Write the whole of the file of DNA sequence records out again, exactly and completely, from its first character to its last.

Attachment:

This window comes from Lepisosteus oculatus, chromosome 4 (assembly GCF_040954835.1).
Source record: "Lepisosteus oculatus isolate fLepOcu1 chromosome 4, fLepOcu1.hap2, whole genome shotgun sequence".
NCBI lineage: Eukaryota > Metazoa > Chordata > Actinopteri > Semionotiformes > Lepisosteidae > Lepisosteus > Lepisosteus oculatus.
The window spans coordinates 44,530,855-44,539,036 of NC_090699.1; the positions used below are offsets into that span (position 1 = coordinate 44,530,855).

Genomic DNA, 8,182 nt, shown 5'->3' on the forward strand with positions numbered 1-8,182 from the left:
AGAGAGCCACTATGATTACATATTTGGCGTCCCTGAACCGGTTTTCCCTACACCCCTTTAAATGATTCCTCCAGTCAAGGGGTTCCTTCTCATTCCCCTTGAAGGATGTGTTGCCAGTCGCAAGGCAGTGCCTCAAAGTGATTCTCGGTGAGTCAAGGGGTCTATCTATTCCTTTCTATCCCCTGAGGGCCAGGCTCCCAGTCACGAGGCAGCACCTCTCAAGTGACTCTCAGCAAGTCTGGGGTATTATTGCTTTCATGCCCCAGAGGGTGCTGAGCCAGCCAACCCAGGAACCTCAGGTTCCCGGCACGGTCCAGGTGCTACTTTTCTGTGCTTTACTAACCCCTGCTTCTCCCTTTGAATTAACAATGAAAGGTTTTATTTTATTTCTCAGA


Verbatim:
This window comes from Lepisosteus oculatus, chromosome 4 (assembly GCF_040954835.1).
Source record: "Lepisosteus oculatus isolate fLepOcu1 chromosome 4, fLepOcu1.hap2, whole genome shotgun sequence".
NCBI lineage: Eukaryota > Metazoa > Chordata > Actinopteri > Semionotiformes > Lepisosteidae > Lepisosteus > Lepisosteus oculatus.
The window spans coordinates 44,530,855-44,539,036 of NC_090699.1; the positions used below are offsets into that span (position 1 = coordinate 44,530,855).

Genomic DNA, 8,182 nt, shown 5'->3' on the forward strand with positions numbered 1-8,182 from the left:
AGAGAGCCACTATGATTACATATTTGGCGTCCCTGAACCGGTTTTCCCTACACCCCTTTAAATGATTCCTCCAGTCAAGGGGTTCCTTCTCATTCCCCTTGAAGGATGTGTTGCCAGTCGCAAGGCAGTGCCTCAAAGTGATTCTCGGTGAGTCAAGGGGTCTATCTATTCCTTTCTATCCCCTGAGGGCCAGGCTCCCAGTCACGAGGCAGCACCTCTCAAGTGACTCTCAGCAAGTCTGGGGTATTATTGCTTTCATGCCCCAGAGGGTGCTGAGCCAGCCAACCCAGGAACCTCAGGTTCCCGGCACGGTCCAGGTGCTACTTTTCTGTGCTTTACTAACCCCTGCTTCTCCCTTTGAATTAACAATGAAAGGTTTTATTTTATTTCTCAGA